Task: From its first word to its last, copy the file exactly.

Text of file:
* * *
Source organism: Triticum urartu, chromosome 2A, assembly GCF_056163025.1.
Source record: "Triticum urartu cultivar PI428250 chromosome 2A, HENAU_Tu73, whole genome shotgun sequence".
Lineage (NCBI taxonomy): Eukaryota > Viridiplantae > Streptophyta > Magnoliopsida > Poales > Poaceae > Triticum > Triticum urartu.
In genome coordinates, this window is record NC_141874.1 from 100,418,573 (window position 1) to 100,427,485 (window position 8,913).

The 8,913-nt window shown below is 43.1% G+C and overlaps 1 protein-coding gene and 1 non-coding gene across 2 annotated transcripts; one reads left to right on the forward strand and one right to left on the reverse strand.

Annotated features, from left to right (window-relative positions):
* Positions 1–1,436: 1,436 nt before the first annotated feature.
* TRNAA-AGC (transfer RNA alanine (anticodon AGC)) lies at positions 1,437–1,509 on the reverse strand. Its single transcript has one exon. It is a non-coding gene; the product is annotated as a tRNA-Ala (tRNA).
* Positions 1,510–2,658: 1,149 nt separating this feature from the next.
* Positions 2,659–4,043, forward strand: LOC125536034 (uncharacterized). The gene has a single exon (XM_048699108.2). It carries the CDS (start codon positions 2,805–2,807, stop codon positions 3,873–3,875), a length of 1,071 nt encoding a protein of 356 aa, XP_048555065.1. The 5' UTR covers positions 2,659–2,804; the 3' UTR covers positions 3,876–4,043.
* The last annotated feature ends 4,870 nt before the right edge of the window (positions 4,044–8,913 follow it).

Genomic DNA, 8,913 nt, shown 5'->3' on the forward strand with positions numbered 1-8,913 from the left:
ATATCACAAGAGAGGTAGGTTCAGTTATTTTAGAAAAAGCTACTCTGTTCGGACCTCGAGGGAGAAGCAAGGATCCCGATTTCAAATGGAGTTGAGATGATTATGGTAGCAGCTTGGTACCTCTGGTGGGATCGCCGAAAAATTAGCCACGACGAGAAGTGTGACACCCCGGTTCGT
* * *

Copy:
Source organism: Triticum urartu, chromosome 2A, assembly GCF_056163025.1.
Source record: "Triticum urartu cultivar PI428250 chromosome 2A, HENAU_Tu73, whole genome shotgun sequence".
Lineage (NCBI taxonomy): Eukaryota > Viridiplantae > Streptophyta > Magnoliopsida > Poales > Poaceae > Triticum > Triticum urartu.
In genome coordinates, this window is record NC_141874.1 from 100,418,573 (window position 1) to 100,427,485 (window position 8,913).

The 8,913-nt window shown below is 43.1% G+C and overlaps 1 protein-coding gene and 1 non-coding gene across 2 annotated transcripts; one reads left to right on the forward strand and one right to left on the reverse strand.

Annotated features, from left to right (window-relative positions):
* Positions 1–1,436: 1,436 nt before the first annotated feature.
* TRNAA-AGC (transfer RNA alanine (anticodon AGC)) lies at positions 1,437–1,509 on the reverse strand. Its single transcript has one exon. It is a non-coding gene; the product is annotated as a tRNA-Ala (tRNA).
* Positions 1,510–2,658: 1,149 nt separating this feature from the next.
* Positions 2,659–4,043, forward strand: LOC125536034 (uncharacterized). The gene has a single exon (XM_048699108.2). It carries the CDS (start codon positions 2,805–2,807, stop codon positions 3,873–3,875), a length of 1,071 nt encoding a protein of 356 aa, XP_048555065.1. The 5' UTR covers positions 2,659–2,804; the 3' UTR covers positions 3,876–4,043.
* The last annotated feature ends 4,870 nt before the right edge of the window (positions 4,044–8,913 follow it).

Genomic DNA, 8,913 nt, shown 5'->3' on the forward strand with positions numbered 1-8,913 from the left:
ATATCACAAGAGAGGTAGGTTCAGTTATTTTAGAAAAAGCTACTCTGTTCGGACCTCGAGGGAGAAGCAAGGATCCCGATTTCAAATGGAGTTGAGATGATTATGGTAGCAGCTTGGTACCTCTGGTGGGATCGCCGAAAAATTAGCCACGACGAGAAGTGTGACACCCCGGTTCGT